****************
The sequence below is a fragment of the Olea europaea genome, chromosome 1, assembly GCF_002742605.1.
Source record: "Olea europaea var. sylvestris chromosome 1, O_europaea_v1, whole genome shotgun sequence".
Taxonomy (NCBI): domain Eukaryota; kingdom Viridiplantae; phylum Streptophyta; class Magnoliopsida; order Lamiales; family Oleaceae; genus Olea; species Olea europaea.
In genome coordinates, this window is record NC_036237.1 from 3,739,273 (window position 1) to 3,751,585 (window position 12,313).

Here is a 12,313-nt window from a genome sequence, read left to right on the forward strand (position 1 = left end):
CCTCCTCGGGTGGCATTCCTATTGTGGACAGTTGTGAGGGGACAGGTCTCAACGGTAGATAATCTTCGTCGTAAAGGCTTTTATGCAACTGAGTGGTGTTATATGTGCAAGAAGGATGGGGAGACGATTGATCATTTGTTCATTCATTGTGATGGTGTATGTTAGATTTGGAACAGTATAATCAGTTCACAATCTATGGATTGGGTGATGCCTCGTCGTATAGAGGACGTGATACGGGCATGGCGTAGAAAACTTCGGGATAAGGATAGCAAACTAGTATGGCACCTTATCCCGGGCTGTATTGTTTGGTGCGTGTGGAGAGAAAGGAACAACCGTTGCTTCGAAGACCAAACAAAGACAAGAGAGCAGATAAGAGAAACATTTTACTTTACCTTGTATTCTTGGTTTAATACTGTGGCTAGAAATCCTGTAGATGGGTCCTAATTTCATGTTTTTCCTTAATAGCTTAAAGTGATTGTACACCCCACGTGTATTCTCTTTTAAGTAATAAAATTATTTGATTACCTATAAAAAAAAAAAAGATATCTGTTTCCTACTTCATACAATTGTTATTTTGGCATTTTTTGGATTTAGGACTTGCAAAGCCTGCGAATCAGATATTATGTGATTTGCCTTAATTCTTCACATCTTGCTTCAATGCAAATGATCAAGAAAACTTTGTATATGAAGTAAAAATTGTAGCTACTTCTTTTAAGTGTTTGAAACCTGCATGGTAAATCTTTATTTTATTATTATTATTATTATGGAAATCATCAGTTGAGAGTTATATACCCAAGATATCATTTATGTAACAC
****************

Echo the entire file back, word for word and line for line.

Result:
The sequence below is a fragment of the Olea europaea genome, chromosome 1, assembly GCF_002742605.1.
Source record: "Olea europaea var. sylvestris chromosome 1, O_europaea_v1, whole genome shotgun sequence".
Taxonomy (NCBI): domain Eukaryota; kingdom Viridiplantae; phylum Streptophyta; class Magnoliopsida; order Lamiales; family Oleaceae; genus Olea; species Olea europaea.
In genome coordinates, this window is record NC_036237.1 from 3,739,273 (window position 1) to 3,751,585 (window position 12,313).

Here is a 12,313-nt window from a genome sequence, read left to right on the forward strand (position 1 = left end):
CCTCCTCGGGTGGCATTCCTATTGTGGACAGTTGTGAGGGGACAGGTCTCAACGGTAGATAATCTTCGTCGTAAAGGCTTTTATGCAACTGAGTGGTGTTATATGTGCAAGAAGGATGGGGAGACGATTGATCATTTGTTCATTCATTGTGATGGTGTATGTTAGATTTGGAACAGTATAATCAGTTCACAATCTATGGATTGGGTGATGCCTCGTCGTATAGAGGACGTGATACGGGCATGGCGTAGAAAACTTCGGGATAAGGATAGCAAACTAGTATGGCACCTTATCCCGGGCTGTATTGTTTGGTGCGTGTGGAGAGAAAGGAACAACCGTTGCTTCGAAGACCAAACAAAGACAAGAGAGCAGATAAGAGAAACATTTTACTTTACCTTGTATTCTTGGTTTAATACTGTGGCTAGAAATCCTGTAGATGGGTCCTAATTTCATGTTTTTCCTTAATAGCTTAAAGTGATTGTACACCCCACGTGTATTCTCTTTTAAGTAATAAAATTATTTGATTACCTATAAAAAAAAAAAAGATATCTGTTTCCTACTTCATACAATTGTTATTTTGGCATTTTTTGGATTTAGGACTTGCAAAGCCTGCGAATCAGATATTATGTGATTTGCCTTAATTCTTCACATCTTGCTTCAATGCAAATGATCAAGAAAACTTTGTATATGAAGTAAAAATTGTAGCTACTTCTTTTAAGTGTTTGAAACCTGCATGGTAAATCTTTATTTTATTATTATTATTATTATGGAAATCATCAGTTGAGAGTTATATACCCAAGATATCATTTATGTAACAC